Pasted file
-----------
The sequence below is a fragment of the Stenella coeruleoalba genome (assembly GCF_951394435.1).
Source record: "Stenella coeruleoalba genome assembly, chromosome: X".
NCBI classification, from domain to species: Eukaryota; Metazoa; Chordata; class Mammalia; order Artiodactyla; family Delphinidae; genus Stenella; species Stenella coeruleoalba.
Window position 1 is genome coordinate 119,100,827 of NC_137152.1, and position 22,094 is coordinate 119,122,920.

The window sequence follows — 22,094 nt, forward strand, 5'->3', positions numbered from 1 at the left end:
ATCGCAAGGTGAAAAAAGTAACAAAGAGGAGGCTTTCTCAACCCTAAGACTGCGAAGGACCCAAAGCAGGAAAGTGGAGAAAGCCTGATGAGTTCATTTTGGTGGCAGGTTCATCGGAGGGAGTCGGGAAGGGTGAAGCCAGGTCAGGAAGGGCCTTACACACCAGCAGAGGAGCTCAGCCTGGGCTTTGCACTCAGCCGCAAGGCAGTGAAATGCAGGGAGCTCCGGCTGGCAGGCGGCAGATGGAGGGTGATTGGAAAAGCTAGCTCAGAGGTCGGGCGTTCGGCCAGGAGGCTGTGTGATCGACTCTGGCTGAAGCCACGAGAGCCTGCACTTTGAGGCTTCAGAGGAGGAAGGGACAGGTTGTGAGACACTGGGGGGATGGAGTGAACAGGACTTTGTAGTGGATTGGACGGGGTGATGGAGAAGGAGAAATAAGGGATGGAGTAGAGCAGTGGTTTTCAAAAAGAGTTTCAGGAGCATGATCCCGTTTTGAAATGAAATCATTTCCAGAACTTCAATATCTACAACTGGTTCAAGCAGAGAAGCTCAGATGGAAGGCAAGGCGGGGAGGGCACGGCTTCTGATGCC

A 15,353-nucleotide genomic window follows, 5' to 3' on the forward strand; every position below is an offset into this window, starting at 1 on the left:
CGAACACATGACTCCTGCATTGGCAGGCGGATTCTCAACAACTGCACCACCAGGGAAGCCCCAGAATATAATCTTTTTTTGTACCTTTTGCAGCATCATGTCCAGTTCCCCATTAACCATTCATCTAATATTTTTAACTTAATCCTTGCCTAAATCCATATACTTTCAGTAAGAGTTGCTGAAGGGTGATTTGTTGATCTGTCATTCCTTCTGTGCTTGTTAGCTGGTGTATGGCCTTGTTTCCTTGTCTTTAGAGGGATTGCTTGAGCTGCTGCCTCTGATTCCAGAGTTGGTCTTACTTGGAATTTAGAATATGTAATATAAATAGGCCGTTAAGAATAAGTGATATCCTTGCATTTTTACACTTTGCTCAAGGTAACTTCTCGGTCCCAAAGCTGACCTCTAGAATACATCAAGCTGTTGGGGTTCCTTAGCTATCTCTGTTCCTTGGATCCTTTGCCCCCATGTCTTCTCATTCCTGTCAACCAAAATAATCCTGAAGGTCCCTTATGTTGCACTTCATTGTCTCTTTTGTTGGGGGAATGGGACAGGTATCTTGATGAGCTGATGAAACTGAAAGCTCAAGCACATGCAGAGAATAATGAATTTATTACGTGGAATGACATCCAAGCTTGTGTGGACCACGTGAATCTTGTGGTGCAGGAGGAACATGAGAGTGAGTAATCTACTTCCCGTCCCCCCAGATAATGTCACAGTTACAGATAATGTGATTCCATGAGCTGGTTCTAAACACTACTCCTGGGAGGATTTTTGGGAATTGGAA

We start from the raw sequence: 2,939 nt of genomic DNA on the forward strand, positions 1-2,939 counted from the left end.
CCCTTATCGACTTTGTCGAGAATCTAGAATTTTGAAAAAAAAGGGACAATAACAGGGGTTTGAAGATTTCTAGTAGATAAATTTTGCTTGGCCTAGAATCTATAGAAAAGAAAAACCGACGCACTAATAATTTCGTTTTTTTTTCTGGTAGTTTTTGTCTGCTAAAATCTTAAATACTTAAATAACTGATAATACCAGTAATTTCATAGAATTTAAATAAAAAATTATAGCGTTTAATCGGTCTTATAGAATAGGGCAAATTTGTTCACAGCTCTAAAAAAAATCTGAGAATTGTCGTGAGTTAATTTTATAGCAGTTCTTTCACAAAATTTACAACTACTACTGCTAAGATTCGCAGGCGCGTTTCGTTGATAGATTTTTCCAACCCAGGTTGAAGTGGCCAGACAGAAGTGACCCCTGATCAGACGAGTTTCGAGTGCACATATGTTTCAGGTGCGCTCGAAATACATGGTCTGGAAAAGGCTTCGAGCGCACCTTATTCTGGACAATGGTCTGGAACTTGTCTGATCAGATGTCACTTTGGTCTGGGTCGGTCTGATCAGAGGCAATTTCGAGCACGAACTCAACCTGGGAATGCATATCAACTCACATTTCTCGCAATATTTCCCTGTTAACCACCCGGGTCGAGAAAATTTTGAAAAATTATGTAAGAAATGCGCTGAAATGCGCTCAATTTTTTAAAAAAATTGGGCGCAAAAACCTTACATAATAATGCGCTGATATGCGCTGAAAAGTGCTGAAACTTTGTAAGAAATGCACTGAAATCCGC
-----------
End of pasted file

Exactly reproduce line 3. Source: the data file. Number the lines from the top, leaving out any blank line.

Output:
NCBI classification, from domain to species: Eukaryota; Metazoa; Chordata; class Mammalia; order Artiodactyla; family Delphinidae; genus Stenella; species Stenella coeruleoalba.